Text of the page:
Also, there are times in the past when, due to its more limited liquidity the forex futures have suffered spikes whereas the spot market is extremely stable and indicative of the real market. The last thing one needs in any trading system is being whipsawed in and out of positions due to a spike in the futures when the underlying spot doesn’t move the same.

How much difference has electronic trading made to your operations in terms of workflow efficiency?

A huge and quantitative difference. Absolutely seismic! There is simply no comparison with the level of opportunity previously and now. I have been trading for over 20 years now, and I remember using a Quotrek to track the prices of my positions. The quotes I had were delayed from the market. It was sort of like a sporting event on taped delay! You were really just flying blind. Of course, back in those days, brokers would get 20 calls a day from me to find out what the prices were.

I had several end of day quote services, including CSI. So almost all of my trading activity had to be based on just the daily data. There was no way for me to analyse the market on a minute-by-minute basis, much less a tick-by-tick basis.

And the staggering reality is, that back then, we would often have HUGE moves. The futures markets were very young. The S&P futures had only been trading for a couple of years. So, the boys in the pit were absolutely controlling the market. Real time data back then was prohibitively expensive, and after taking a couple of brutal poundings in the market, I stopped trading and just switched to buy and hold strategies. This was back in the mid 1980’s.

I really did not get involved again until the creation of Trade Station. The ability to get real time quotes, and charting indicators at a reasonable cost was a tremendous relief. I think my original Trade Station block number was in the triple digits, so I was definitely on the forefront of that revolution, which really opened up a whole new world to me.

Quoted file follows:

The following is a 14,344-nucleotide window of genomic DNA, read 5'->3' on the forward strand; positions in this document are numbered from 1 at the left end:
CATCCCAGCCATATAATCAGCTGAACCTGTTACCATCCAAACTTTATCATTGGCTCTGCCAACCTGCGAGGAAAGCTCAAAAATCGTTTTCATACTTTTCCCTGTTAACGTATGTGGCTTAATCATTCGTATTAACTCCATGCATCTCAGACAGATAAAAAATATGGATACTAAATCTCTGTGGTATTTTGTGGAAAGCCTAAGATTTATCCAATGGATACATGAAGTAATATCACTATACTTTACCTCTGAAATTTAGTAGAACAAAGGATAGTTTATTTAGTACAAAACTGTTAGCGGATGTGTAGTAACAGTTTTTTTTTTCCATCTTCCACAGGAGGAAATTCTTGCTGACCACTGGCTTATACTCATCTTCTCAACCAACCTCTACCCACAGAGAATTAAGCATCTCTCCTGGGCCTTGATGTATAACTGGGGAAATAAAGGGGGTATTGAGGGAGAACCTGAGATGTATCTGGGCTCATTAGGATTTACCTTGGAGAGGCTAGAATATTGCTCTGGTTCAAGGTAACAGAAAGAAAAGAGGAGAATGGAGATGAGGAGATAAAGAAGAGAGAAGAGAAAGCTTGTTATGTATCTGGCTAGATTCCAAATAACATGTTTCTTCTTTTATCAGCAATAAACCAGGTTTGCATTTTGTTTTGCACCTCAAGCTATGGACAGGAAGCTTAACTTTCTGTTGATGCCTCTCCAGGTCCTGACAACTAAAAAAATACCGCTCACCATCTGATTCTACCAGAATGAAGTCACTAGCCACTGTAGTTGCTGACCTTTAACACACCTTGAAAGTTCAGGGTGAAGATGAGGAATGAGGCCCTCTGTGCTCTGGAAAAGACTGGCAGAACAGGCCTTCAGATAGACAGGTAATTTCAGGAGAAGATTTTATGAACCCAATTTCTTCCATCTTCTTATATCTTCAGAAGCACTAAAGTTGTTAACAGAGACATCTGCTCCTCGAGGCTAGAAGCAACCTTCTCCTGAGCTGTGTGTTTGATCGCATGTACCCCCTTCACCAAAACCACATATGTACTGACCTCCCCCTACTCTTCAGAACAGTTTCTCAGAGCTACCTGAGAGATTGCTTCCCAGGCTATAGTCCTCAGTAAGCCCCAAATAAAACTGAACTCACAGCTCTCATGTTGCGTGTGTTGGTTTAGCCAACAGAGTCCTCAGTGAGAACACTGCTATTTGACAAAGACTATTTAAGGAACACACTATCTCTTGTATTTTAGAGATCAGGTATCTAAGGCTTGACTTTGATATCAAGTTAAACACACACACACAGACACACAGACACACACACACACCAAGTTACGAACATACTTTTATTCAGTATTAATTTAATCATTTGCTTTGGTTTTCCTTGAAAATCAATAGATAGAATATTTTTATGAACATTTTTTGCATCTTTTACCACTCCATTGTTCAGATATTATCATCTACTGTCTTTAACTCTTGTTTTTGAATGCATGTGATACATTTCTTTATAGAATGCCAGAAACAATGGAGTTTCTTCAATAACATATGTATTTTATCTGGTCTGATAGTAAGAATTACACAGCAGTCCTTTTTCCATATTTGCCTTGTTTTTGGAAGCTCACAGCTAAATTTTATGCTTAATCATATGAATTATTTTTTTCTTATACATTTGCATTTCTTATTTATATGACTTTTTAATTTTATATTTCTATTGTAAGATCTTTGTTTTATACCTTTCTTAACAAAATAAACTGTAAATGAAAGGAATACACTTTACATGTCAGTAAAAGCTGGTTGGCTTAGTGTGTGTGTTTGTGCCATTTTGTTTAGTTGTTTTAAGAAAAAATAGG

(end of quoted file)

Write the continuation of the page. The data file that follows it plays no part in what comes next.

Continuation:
Do you regard operational efficiencies as the main advantage of electronic FX trading, or has the electronic environment allowed you to diversify more and use methods/techniques not possible in a manual environment? (E.g. fully automated trading.)

Of course it allows you to do things that cannot be done in manual environment because of the speed and control. The number of systems and the small timeframes that one can use to run such systems was unimaginable before automated electronic execution. It was simply not possible for a human being, however good to execute so consistently and efficiently as is possible with fully automated mechanical trading systems coupled with electronic execution. It is now possible to literally micro control the risk.

And that makes trading much safer. I am also a big believer in diversification. Having more speed allows me to diversify not only between many markets, but also by implementing multiple algorithms on the same instrument. At any point in the day, I probably have several systems that are trading the same unit, whether it’s the Pound, or the Yen does not matter. But the reality is that having multiple strategies for the same contract is hugely beneficial. I might have a very short-term system in the Yen, and it gets stopped out due to a spike. But I also have a long-term system going on as well, which can hang in there.

Has integrating the FX electronic trading tools you currently use been a matter of “plug and play”? Or has a significant amount of integration work been necessary?